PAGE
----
1st Edition

Lead, Mercury and Cadmium in the Aquatic Environment Worldwide Occurrence, Fate and Toxicity

    250 Pages 8 Color & 16 B/W Illustrations
    by CRC Press

    250 Pages 8 Color & 16 B/W Illustrations
    by CRC Press

    This book presents an integrated and holistic discussion on cadmium, lead and mercury toxicity in aquatic environments, expanding general concepts on chemical speciation effects and exploring specific environmental toxicological issues, exposure routes, and bioanalytical approaches for their determination and assessments on their intracellular deleterious effects. It contains worldwide and regional aspects on cadmium, lead and mercury occurrence, fate, and toxicity, addressing key environmental exposure and health risk concerns to both humans and aquatic organisms. Our book is of interest to anyone conducting research in the broad fields of oceanography, geochemistry, ecotoxicology, and environmental and public health.

    Subcellular Cadmium, Lead and Mercury Partitioning Assessments in Aquatic Organisms as a Tool for Assessing Actual Toxicity and Trophic Transfer

    Rachel Ann Hauser-Davis

    Assessment of Lead, Cadmium and Mercury in Coastal Aquatic Environments in South Florida and Abroad: Identification of Anthropogenic and Natural Sources in Surface Waters

    Natalia Quinete, Yang Ding, Rob Menzies and Douglas Seba

    Reviewing Cd, Hg and Pb Assessments and Effects in Elasmobranchs

    Natascha Wosnick, Aline Cristina Prado, Mariana Martins, Liza Merly, Ana Paula Chaves, Neil Hammerschlag, Oliver Shipley and Rachel Ann Hauser-Davis

    Cadmium, Lead and Mercury in Crustacea: Environmental and Risk Assessments

    Isabella C. Bordon, Mariana V. Capparelli, Joseane A. Marques, Anieli C. Maraschi and Rogério O. Faleiros

    Accumulation of Lead, Mercury and Cadmium in Coastal Sediments in the Eastern Mediterranean Sea

    Debra Ramon, Malka Britzi, Nadav Davidovich, Dan Tchernov and Danny Morick

    Cadmium, Mercury and Lead in the Bones of Marine Mammals

    Violeta Evtimova, Atanas Grozdanov and Dimitar Parvanov

    Physicochemical Water Parameters Affecting Cadmium, Lead and Mercury Speciation, Bioavailability and Toxicity in the Aquatic Environment

    Paloma de Almeida Rodrigues, Rafaela Gomes Ferrari and Carlos Adam Conte Junior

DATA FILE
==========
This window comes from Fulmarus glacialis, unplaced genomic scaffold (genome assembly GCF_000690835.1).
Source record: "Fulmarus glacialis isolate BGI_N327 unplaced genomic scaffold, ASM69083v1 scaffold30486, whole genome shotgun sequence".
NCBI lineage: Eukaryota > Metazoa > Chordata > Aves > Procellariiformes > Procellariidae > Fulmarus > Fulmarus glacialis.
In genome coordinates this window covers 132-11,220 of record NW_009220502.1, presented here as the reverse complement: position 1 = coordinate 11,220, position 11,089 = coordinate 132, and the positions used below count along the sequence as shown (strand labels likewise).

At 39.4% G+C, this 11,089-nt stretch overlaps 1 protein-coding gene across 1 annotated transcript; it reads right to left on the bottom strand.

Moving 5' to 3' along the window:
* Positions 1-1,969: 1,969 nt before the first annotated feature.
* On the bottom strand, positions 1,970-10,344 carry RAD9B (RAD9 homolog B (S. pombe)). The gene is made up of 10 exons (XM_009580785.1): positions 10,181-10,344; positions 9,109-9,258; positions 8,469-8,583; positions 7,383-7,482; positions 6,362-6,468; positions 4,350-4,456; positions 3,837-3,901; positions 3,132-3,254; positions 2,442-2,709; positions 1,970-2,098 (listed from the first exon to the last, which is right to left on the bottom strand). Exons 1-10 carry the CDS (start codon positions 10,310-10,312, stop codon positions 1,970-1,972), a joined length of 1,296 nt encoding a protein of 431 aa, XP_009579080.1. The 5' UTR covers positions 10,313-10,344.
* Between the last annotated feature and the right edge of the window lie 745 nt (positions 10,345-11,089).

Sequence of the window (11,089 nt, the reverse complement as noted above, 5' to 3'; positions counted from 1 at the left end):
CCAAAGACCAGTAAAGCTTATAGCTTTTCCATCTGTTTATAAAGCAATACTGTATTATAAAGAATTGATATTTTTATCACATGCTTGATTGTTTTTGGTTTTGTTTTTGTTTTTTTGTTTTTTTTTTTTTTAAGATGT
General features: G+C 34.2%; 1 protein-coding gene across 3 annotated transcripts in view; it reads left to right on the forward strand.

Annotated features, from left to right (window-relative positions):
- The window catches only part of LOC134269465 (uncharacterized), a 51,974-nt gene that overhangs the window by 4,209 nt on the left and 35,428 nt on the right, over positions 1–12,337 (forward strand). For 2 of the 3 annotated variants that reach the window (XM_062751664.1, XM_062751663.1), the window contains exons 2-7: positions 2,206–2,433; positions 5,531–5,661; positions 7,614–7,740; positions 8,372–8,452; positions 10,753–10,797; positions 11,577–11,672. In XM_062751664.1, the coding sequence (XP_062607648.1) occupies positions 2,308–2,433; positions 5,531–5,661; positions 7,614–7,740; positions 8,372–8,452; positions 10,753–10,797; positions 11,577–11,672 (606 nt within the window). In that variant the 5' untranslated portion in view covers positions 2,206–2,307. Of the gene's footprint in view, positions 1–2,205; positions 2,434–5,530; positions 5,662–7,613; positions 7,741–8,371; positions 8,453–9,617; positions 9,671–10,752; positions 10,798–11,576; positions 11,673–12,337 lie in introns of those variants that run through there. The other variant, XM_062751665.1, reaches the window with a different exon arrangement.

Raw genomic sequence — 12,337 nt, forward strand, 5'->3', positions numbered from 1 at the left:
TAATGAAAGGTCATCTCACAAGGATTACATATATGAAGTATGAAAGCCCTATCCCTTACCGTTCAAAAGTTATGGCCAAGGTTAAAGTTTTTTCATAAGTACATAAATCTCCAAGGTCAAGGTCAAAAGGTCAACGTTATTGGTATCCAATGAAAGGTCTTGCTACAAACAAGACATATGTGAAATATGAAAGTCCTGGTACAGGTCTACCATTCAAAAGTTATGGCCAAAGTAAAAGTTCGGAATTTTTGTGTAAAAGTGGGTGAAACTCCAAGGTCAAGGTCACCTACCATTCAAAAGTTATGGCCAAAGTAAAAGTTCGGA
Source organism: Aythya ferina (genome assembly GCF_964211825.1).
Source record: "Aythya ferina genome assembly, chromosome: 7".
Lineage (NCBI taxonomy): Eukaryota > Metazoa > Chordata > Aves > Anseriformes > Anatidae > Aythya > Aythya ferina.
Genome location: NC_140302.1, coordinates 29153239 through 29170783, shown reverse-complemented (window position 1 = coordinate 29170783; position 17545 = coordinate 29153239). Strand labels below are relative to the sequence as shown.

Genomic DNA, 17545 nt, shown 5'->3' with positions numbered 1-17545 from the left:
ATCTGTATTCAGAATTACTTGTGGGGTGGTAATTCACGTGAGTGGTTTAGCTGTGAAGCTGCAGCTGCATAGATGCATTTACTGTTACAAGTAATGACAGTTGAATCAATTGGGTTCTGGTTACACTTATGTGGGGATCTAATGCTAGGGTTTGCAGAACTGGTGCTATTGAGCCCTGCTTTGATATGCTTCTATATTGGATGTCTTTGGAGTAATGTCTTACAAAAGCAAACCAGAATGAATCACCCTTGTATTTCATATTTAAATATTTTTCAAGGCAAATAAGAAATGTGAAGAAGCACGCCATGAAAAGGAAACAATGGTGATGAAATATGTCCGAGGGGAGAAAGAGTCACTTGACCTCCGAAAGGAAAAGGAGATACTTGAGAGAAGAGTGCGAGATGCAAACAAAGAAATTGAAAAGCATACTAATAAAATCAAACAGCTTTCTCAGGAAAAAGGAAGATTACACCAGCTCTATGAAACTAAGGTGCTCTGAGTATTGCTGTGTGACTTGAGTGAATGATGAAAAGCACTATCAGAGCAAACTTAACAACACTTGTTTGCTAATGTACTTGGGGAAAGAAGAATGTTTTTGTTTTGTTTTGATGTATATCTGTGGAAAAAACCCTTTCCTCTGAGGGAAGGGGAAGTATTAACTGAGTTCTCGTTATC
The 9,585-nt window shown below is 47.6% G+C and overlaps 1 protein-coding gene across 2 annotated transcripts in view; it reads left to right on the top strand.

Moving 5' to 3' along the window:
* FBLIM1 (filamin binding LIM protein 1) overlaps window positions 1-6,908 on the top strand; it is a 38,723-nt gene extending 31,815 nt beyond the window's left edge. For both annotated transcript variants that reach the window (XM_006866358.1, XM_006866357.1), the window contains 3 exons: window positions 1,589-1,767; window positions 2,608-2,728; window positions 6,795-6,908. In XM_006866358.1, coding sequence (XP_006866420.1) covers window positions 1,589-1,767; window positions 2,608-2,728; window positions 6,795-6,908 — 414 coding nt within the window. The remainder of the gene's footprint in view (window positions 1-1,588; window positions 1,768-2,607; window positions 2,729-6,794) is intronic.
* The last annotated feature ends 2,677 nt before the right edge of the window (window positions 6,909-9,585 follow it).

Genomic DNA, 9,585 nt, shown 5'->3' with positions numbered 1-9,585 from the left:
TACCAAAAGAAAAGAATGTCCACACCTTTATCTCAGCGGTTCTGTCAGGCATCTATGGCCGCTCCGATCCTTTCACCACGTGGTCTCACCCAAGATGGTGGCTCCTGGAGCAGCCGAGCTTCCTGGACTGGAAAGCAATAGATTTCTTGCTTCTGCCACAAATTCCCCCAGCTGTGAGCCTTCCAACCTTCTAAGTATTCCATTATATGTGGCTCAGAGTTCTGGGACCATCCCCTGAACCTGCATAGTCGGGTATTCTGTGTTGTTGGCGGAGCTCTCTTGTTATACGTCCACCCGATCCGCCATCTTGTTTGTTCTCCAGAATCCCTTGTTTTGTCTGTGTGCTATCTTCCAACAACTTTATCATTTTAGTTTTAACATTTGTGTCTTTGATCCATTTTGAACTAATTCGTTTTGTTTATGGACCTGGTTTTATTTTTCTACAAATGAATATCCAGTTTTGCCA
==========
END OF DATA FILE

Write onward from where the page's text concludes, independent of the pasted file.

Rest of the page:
Uptake, Bioaccumulation, Partitioning of Lead (Pb) and Cadmium (Cd) in Aquatic Organisms in Contaminated Environments

    Francis Orata and Fred Sifuna

    Cadmium in Mexican Sharks: Presence, Accumulation, and Public Health Risks

    Gabriel Núñez-Nogueira, Melina Uribe-López, Mórvila Cruz-Ascencio, Juanita María Santos-Córdova, Eva López-Dobrusin and Alicia Cruz-Martínez

    A Review on Cadmium, Mercury, and Lead Loads in Pontoporia blainvillei, the Most Endangered Dolphin Species from the Southwest Atlantic

    Leila Soledade Lemos and Rachel Ann Hauser-Davis


    Rachel Ann Hauser-Davis has a BSc degree in Biological Sciences and an MSc degree and PhD degree in Sciences - Analytical Chemistry from the Pontifical Catholic University of Rio de Janeiro, all in Brazil. She is currently a researcher at the Oswaldo Cruz Foundation (Fiocruz), in Rio de Janeiro, Brazil. Her primary research interests include Biological Oceanography, Ecotoxicology, Environmental Chemistry and Science Education.

    Natalia Soares Quinete has a BSc in Chemical Engineering, an MSc degree in Analytical Chemistry and a PhD degree in Environmental Analytical Chemistry. She is currently an Assistant Professor at Florida International University. Her research focuses on assessing and understanding the sources, distribution, and fate of persistent pollutants and emerging contaminants in different environmental and biological compartments and potential impacts to humans and animals.

    Leila Soledade Lemos has a BSc in Biological Sciences, an MBA in Environmental Planning and Management, an MSc degree in Public Health and Environment and a PhD in Wildlife Science. She is currently a Postdoctoral Associate at Florida International University. Leila’s research interest focuses on how marine fauna respond to anthropogenic activities and natural shifts, and possible effects on individual distribution and health to aid in population management and conservation efforts.